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Fantasy Novella -The Choosing - Chapter 2

Updated on September 3, 2014
The Choosing - A Fantasy Novella By Anita Saran
The Choosing - A Fantasy Novella By Anita Saran | Source
Cover Of Fantasy Novella 'The Choosing' By Anita Saran -First Edition Solstice Publishing
Cover Of Fantasy Novella 'The Choosing' By Anita Saran -First Edition Solstice Publishing | Source
The Unicorn Is An Important Character In 'The Choosing' A Fantasy Novella
The Unicorn Is An Important Character In 'The Choosing' A Fantasy Novella | Source

The Choosing - Part 1 Chapter 2

I was sixteen when a ginger haired boy began to follow Father and me back from the fields every day, causing unfamiliar feelings to rise in me. My heart raced as it did whenever I ran or went riding, and my belly felt odd. The boy stared at me with intense green eyes the colour of emeralds. Tall, he walked with a catlike gait.

Father caught me stealing glances at him, but he did not say anything. His anxious expression made his feelings clear. In Tacta, girls did not give themselves to boys before they married them. Couples caught meeting clandestinely were exiled to the Valley of Flowers, half a day’s journey from the village. You could never come back; it was the law.

I could not help imagining what the Valley of Flowers looked like. It sounded like a beautiful haven for lovers where they could do whatever they wished, but not to see Father and Grandmother any more? That would be too high a price to pay. I decided to tell Grandmother about the boy. I always told her everything. She never judged me.

In the big warm kitchen redolent with the smell of apple pie, I told her about the boy with the ginger hair.

“Little Akaasa is becoming a woman,” she said with a fond smile. "You should be careful, Princess. If you get caught meeting him in secret, you will be banished to the Valley of Flowers and we'll never see you again."

"The valley sounds like a wonderful place, filled with happy lovers."

Grandmother chuckled. "You think love between a man and woman is everything? You think it's forever?"

"I suppose it isn't," I said, thinking about my parents.

She pushed a platter of warm apple pie towards me on the kitchen table and sat down opposite me.

"I've heard about their debauched revelry," said Grandmother. "Excess only leads to frustration and delusion. Sooner or later those who are exiled want to return to friends and family."

"Well, I'm not going to do anything stupid, Grandmother," I said with my mouth full.

“I know you will be careful, Princess. Remember that girls are far more vulnerable than boys. Girls are the fields in which they sow their seeds.”

“Yes, and then the seeds grow into trees and destroy the fields,” Hadn't my birth warped Mother’s body?

She looked into my eyes, her face filled with compassion. “That does not happen all the time. You must not blame yourself.”

“Where is Mother? Father never mentions her. When I ask him, he changes the subject.”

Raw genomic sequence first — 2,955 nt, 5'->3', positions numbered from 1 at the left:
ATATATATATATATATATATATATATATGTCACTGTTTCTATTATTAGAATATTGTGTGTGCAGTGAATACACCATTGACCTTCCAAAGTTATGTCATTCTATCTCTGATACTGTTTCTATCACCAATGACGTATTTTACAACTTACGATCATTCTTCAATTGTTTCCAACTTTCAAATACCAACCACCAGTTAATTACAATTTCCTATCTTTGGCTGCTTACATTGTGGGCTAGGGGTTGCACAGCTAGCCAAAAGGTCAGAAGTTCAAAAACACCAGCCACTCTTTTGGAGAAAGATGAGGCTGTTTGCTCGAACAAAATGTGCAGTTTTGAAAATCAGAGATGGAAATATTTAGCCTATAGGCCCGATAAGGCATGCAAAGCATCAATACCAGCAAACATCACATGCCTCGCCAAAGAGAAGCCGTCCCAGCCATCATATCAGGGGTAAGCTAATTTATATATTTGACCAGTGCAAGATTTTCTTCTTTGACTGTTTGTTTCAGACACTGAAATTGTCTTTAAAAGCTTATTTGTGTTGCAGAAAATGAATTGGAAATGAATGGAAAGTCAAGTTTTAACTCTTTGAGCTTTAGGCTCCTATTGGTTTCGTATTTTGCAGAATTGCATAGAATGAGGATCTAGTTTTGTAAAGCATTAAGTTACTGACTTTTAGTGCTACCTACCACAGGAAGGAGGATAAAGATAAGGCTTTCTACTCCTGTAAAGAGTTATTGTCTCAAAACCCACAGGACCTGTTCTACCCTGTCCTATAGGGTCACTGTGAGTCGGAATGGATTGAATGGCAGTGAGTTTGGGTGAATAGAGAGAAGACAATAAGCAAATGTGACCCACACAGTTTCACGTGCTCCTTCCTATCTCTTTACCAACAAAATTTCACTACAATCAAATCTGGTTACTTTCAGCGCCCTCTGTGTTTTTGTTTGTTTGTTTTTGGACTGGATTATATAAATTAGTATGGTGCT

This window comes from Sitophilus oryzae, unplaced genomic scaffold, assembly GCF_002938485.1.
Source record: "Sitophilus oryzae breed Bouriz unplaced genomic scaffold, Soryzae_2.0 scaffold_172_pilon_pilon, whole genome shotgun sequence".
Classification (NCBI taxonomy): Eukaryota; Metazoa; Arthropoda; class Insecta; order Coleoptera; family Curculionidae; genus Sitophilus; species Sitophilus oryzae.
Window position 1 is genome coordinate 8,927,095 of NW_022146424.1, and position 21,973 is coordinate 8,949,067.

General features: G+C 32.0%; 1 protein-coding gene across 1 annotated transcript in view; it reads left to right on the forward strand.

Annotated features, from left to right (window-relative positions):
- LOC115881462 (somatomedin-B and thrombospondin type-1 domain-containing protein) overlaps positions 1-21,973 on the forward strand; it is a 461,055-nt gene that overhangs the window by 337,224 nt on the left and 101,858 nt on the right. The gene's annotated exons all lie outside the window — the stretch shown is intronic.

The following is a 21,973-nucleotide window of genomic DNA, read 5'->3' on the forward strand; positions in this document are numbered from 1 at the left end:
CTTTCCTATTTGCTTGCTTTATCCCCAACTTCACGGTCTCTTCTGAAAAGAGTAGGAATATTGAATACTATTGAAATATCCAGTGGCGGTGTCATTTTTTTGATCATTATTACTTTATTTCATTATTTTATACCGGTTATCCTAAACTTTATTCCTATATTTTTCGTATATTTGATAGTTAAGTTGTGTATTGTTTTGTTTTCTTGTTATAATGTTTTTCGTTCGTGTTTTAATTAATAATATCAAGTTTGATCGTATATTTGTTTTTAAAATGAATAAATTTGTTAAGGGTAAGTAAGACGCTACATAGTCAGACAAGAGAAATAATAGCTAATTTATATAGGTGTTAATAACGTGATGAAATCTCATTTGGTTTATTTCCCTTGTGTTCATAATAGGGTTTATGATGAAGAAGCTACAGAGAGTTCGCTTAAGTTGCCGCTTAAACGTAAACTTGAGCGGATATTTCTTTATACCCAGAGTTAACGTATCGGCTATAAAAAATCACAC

Although I was glad of Mother's departure, I wanted her to be safe. I had, after all, caused her much grief with my unwanted birth and my self-inflicted injuries had made Father take her away. She had made me believe in fairies, woven flower wreaths for my hair and sewed me pretty dresses. Beautiful women are expected to bear beautiful children.

“It’s been months since she left,” said Grandmother. “He doesn’t speak about her even with me.”

“But where do you think she is?” I persisted.

“Only your Father knows, and he won’t talk.”

~ ~ ~ ~

I could not sleep that night. The half moon shining in through my window was too bright, my head was too full of the boy with ginger hair and the Valley of Flowers. I wrapped myself in a cloak and climbed out the window. I would go down the cliffs to the stables and spend a while with Midnight. Perhaps the cool night air would clear my head.

As soon as I reached the foot of the cliffs, the crystal beds ablaze before me, I glimpsed a dark shape and heard a voice say, “I’ve been waiting for you.”

I was seized with terror, and was about to turn around and scramble up the steps when the figure threw off the hood of his cloak. It was the boy with the ginger hair.

“Oh!” I gasped. “You frightened me. I thought you were a ghoul. Shouldn’t you be in bed?”

He grinned crookedly. “Shouldn’t you?”

His grin made my belly flutter.

“You are beautiful. What is your name?”

“Akaasa. And what is yours?”

“Llew.”

“So you find me beautiful?” I wanted him to compliment me again.

“Beautiful and brave. I watched you the first time you rode that great horse, so much taller than you.”

“But should we be meeting like this? What if someone sees us?"

“No one will see us. We can go to a secret place.”

My palms grew moist with the excitement. A secret place!

“I will come with you if you swear not to touch me.”

“I never swear.”

The breeze whispered around us, carrying the scent of flowers that bloomed only on moonlit nights. I loved the heady danger of the moment. I was about to discover a secret place in the company of a near–stranger. Alone with Llew, I would be completely vulnerable.